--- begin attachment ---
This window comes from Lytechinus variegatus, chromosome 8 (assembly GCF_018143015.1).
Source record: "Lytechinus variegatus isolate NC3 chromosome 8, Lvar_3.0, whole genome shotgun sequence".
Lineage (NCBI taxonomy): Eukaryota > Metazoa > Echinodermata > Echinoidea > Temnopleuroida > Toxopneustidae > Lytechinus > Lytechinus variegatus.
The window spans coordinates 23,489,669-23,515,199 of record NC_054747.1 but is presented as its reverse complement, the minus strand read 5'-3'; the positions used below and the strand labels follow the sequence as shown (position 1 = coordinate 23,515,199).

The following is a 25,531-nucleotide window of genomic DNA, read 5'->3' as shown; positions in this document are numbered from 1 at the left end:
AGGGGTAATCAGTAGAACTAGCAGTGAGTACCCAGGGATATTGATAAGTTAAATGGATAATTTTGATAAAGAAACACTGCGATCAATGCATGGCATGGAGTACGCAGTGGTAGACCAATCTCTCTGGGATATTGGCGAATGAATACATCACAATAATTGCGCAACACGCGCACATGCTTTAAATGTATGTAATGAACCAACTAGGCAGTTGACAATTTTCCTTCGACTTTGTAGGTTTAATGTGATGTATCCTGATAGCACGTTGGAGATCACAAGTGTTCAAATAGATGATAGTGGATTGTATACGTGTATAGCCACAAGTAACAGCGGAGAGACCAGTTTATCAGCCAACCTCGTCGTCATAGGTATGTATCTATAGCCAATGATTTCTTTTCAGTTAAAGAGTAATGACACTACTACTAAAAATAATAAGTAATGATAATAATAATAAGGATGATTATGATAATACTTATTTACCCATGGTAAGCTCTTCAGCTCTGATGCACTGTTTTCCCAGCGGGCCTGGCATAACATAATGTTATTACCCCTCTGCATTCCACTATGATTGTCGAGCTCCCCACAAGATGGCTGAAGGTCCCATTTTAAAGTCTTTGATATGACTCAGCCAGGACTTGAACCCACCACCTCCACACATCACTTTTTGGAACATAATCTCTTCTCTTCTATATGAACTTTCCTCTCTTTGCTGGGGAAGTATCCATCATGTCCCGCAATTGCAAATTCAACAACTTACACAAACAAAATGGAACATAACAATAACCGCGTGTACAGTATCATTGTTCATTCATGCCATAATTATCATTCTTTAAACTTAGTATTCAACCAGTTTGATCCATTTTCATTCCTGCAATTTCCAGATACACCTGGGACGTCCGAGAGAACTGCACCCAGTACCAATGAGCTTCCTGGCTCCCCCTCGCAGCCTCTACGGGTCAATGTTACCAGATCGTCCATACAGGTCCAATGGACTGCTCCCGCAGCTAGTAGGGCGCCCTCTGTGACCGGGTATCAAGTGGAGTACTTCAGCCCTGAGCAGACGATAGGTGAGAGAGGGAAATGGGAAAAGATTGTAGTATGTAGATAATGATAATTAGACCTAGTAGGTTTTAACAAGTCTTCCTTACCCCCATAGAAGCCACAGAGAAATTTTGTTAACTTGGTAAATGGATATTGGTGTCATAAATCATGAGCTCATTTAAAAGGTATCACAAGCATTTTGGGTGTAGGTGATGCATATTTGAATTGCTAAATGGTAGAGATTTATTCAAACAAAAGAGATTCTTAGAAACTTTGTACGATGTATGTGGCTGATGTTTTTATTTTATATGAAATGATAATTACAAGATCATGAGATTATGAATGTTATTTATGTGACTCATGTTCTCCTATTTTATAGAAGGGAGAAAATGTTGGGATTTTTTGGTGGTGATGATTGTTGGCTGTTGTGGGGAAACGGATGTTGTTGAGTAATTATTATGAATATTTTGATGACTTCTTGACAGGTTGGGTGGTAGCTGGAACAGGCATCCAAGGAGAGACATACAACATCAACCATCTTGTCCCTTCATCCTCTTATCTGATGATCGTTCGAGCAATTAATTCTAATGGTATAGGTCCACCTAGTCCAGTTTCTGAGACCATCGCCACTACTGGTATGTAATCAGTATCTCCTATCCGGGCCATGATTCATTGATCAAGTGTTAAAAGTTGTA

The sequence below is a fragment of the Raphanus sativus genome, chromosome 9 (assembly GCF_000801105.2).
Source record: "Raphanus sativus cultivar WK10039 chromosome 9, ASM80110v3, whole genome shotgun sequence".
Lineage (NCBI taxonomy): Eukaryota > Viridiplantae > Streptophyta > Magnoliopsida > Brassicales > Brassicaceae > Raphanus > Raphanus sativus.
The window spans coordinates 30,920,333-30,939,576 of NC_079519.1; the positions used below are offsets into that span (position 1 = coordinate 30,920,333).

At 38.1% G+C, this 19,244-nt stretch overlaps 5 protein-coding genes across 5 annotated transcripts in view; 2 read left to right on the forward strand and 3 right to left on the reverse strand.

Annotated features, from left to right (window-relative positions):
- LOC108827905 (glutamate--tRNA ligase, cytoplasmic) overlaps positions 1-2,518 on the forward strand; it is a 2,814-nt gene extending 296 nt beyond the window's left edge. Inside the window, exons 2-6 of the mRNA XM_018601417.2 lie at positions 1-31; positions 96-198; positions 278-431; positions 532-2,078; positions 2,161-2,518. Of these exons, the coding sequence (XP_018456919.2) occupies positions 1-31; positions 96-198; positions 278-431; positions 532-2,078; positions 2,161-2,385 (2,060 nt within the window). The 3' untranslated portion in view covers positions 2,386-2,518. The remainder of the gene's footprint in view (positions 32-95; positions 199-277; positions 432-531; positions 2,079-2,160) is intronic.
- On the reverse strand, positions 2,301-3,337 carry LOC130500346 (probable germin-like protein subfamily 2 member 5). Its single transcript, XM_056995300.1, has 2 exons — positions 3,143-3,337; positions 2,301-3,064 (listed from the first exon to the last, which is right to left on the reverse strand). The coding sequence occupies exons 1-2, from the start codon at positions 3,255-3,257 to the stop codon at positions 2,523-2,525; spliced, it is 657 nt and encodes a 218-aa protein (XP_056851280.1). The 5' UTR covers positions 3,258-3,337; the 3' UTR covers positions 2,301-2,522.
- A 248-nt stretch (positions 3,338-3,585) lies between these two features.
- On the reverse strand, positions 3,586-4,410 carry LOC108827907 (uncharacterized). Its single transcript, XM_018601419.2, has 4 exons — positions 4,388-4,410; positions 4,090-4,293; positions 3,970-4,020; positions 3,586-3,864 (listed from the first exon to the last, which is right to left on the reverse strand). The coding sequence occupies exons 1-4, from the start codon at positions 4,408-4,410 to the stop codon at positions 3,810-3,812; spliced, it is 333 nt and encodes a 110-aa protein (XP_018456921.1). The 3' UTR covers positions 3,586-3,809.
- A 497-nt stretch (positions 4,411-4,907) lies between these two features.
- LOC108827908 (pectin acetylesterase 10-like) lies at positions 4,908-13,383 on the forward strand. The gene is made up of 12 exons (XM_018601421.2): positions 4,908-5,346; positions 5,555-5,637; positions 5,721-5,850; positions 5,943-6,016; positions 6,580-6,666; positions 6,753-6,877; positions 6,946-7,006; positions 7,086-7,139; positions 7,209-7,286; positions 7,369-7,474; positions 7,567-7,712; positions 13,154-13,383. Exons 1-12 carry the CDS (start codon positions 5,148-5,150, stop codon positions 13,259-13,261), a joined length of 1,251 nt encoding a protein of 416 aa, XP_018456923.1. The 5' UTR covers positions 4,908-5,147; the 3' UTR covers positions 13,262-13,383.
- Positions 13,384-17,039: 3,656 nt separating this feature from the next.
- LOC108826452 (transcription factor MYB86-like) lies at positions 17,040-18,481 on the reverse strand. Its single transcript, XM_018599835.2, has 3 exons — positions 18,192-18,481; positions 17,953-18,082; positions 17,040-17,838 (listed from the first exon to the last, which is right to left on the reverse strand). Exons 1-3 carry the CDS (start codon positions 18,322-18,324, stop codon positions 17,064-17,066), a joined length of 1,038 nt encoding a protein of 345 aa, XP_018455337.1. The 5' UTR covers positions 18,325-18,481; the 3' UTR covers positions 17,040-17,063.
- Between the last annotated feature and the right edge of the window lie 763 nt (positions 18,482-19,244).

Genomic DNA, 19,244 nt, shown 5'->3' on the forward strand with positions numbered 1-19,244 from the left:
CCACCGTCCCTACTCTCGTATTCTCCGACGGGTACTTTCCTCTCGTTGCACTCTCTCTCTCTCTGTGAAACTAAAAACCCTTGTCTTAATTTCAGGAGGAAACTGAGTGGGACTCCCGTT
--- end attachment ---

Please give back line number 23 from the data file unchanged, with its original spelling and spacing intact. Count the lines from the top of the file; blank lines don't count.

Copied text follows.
CCACCGTCCCTACTCTCGTATTCTCCGACGGGTACTTTCCTCTCGTTGCACTCTCTCTCTCTCTGTGAAACTAAAAACCCTTGTCTTAATTTCAGGAGGAAACTGAGTGGGACTCCCGTT